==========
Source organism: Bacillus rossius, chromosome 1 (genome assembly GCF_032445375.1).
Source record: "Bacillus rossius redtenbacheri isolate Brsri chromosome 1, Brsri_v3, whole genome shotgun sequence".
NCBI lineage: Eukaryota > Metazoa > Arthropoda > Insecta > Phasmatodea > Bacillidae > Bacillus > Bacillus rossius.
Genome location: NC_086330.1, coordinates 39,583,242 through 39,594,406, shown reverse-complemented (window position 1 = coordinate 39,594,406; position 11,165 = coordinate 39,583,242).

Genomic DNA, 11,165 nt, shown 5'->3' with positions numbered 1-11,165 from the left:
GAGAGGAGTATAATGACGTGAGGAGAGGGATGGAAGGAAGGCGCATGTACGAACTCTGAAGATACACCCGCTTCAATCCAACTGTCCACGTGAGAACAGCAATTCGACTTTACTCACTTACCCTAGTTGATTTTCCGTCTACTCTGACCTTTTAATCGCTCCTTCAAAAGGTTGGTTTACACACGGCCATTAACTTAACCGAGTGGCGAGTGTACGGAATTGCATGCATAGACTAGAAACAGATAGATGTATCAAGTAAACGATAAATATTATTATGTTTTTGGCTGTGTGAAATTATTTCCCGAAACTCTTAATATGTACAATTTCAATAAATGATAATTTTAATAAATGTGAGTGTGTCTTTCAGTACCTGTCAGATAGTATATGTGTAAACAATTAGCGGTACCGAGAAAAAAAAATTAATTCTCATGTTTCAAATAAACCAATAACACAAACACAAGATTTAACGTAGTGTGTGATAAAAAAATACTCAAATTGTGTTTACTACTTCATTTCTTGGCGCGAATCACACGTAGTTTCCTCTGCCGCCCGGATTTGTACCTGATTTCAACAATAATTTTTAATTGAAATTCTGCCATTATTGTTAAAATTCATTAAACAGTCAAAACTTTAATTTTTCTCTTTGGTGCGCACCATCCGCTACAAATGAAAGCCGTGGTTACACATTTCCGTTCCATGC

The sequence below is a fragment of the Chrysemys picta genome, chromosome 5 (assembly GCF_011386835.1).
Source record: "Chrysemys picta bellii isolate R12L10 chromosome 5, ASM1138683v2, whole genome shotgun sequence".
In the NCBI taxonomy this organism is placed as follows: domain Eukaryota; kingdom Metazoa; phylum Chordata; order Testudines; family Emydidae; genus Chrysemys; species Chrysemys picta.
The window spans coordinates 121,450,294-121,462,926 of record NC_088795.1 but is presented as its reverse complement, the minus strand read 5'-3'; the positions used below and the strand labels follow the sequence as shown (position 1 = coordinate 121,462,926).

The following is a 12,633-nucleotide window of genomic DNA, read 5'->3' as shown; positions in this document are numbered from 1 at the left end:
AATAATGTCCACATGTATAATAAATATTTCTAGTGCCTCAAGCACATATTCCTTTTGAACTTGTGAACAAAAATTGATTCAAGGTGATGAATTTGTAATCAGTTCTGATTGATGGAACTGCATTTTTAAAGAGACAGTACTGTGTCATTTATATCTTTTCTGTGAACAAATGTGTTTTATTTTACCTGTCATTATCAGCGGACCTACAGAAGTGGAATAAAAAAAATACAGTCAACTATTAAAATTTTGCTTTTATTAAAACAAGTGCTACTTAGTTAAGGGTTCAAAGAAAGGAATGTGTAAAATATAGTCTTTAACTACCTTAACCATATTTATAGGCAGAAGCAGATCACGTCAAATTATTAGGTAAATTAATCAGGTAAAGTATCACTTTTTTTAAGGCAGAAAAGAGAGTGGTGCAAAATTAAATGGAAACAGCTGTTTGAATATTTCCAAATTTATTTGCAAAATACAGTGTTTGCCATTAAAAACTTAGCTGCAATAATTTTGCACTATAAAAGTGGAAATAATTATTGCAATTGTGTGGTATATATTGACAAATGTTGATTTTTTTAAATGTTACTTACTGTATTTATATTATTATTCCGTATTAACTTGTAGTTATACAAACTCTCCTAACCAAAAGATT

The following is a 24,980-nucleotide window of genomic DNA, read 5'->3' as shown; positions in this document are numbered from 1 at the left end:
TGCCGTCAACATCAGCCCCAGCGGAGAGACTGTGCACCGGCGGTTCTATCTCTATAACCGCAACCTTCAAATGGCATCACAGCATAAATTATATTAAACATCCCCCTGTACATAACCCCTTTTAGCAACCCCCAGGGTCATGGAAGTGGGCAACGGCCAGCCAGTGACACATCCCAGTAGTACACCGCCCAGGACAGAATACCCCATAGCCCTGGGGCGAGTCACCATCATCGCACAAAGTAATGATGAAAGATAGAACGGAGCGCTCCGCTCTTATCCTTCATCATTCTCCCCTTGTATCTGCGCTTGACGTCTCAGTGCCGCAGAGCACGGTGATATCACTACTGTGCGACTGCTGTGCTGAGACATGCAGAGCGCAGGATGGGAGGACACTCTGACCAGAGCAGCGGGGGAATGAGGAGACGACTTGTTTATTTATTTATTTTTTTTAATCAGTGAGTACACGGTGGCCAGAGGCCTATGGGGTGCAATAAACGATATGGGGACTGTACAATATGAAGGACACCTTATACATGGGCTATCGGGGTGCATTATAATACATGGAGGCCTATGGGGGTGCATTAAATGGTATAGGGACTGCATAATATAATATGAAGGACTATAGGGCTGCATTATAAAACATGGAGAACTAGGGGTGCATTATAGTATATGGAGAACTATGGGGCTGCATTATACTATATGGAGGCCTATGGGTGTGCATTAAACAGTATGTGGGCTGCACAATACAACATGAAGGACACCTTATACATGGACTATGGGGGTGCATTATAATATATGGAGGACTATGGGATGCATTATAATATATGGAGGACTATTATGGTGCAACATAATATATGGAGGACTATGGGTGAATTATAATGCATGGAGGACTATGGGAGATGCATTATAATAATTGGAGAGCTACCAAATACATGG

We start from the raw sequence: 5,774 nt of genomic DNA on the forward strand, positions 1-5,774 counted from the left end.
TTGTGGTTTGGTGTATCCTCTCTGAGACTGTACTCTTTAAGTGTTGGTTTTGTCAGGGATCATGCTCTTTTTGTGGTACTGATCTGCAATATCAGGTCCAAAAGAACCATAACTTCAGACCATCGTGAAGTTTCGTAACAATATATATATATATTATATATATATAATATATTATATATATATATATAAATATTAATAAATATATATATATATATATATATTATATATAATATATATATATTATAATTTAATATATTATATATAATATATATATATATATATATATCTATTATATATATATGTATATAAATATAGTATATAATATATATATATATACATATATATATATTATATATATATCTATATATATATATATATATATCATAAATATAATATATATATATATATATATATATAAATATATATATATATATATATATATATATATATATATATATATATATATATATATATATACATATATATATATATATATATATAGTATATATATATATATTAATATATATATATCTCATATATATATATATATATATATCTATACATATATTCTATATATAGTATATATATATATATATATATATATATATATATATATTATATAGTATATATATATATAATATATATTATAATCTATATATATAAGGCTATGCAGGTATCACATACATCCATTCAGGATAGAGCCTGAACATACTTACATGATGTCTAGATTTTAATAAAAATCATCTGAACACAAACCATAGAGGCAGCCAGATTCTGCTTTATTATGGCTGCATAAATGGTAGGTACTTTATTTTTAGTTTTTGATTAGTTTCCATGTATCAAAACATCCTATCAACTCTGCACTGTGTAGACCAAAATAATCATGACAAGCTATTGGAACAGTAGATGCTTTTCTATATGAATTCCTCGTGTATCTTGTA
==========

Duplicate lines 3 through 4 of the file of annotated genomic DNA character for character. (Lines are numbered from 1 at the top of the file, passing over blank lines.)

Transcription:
NCBI lineage: Eukaryota > Metazoa > Arthropoda > Insecta > Phasmatodea > Bacillidae > Bacillus > Bacillus rossius.
Genome location: NC_086330.1, coordinates 39,583,242 through 39,594,406, shown reverse-complemented (window position 1 = coordinate 39,594,406; position 11,165 = coordinate 39,583,242).